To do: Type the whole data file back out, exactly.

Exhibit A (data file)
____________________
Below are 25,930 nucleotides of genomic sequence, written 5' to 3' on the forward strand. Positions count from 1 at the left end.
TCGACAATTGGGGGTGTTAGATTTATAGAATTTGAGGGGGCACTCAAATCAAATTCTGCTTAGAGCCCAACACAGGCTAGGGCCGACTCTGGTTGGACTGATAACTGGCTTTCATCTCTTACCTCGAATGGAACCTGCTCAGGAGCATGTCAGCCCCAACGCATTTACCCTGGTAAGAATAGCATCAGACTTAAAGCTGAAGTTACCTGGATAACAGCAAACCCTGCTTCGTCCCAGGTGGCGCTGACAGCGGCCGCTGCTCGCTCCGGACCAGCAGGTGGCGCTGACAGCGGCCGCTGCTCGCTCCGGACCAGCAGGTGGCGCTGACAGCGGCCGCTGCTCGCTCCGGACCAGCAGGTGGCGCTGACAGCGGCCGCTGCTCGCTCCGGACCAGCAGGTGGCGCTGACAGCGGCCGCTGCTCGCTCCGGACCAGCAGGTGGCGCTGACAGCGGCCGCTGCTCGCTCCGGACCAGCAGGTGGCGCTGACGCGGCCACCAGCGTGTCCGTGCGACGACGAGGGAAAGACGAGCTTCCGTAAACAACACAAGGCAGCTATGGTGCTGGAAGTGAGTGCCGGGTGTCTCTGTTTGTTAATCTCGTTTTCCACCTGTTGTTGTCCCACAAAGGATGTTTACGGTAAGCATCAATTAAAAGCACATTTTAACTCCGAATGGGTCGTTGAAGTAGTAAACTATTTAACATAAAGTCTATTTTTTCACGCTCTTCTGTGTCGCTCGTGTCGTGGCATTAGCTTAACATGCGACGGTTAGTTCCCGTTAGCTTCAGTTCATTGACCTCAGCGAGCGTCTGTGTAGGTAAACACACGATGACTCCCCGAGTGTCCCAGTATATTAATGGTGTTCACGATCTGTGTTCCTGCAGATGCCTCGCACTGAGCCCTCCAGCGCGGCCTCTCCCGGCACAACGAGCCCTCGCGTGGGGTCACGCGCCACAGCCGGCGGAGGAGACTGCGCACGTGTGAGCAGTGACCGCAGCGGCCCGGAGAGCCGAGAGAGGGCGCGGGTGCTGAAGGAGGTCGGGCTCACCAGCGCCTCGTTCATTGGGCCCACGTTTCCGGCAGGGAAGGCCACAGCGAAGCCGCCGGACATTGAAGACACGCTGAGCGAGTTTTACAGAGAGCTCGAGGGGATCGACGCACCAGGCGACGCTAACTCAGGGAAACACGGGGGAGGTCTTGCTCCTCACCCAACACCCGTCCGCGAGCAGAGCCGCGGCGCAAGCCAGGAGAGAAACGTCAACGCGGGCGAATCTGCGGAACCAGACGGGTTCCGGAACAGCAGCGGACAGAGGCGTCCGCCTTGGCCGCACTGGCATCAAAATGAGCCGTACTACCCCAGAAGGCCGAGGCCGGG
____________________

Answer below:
Below are 25,930 nucleotides of genomic sequence, written 5' to 3' on the forward strand. Positions count from 1 at the left end.
TCGACAATTGGGGGTGTTAGATTTATAGAATTTGAGGGGGCACTCAAATCAAATTCTGCTTAGAGCCCAACACAGGCTAGGGCCGACTCTGGTTGGACTGATAACTGGCTTTCATCTCTTACCTCGAATGGAACCTGCTCAGGAGCATGTCAGCCCCAACGCATTTACCCTGGTAAGAATAGCATCAGACTTAAAGCTGAAGTTACCTGGATAACAGCAAACCCTGCTTCGTCCCAGGTGGCGCTGACAGCGGCCGCTGCTCGCTCCGGACCAGCAGGTGGCGCTGACAGCGGCCGCTGCTCGCTCCGGACCAGCAGGTGGCGCTGACAGCGGCCGCTGCTCGCTCCGGACCAGCAGGTGGCGCTGACAGCGGCCGCTGCTCGCTCCGGACCAGCAGGTGGCGCTGACAGCGGCCGCTGCTCGCTCCGGACCAGCAGGTGGCGCTGACAGCGGCCGCTGCTCGCTCCGGACCAGCAGGTGGCGCTGACGCGGCCACCAGCGTGTCCGTGCGACGACGAGGGAAAGACGAGCTTCCGTAAACAACACAAGGCAGCTATGGTGCTGGAAGTGAGTGCCGGGTGTCTCTGTTTGTTAATCTCGTTTTCCACCTGTTGTTGTCCCACAAAGGATGTTTACGGTAAGCATCAATTAAAAGCACATTTTAACTCCGAATGGGTCGTTGAAGTAGTAAACTATTTAACATAAAGTCTATTTTTTCACGCTCTTCTGTGTCGCTCGTGTCGTGGCATTAGCTTAACATGCGACGGTTAGTTCCCGTTAGCTTCAGTTCATTGACCTCAGCGAGCGTCTGTGTAGGTAAACACACGATGACTCCCCGAGTGTCCCAGTATATTAATGGTGTTCACGATCTGTGTTCCTGCAGATGCCTCGCACTGAGCCCTCCAGCGCGGCCTCTCCCGGCACAACGAGCCCTCGCGTGGGGTCACGCGCCACAGCCGGCGGAGGAGACTGCGCACGTGTGAGCAGTGACCGCAGCGGCCCGGAGAGCCGAGAGAGGGCGCGGGTGCTGAAGGAGGTCGGGCTCACCAGCGCCTCGTTCATTGGGCCCACGTTTCCGGCAGGGAAGGCCACAGCGAAGCCGCCGGACATTGAAGACACGCTGAGCGAGTTTTACAGAGAGCTCGAGGGGATCGACGCACCAGGCGACGCTAACTCAGGGAAACACGGGGGAGGTCTTGCTCCTCACCCAACACCCGTCCGCGAGCAGAGCCGCGGCGCAAGCCAGGAGAGAAACGTCAACGCGGGCGAATCTGCGGAACCAGACGGGTTCCGGAACAGCAGCGGACAGAGGCGTCCGCCTTGGCCGCACTGGCATCAAAATGAGCCGTACTACCCCAGAAGGCCGAGGCCGGG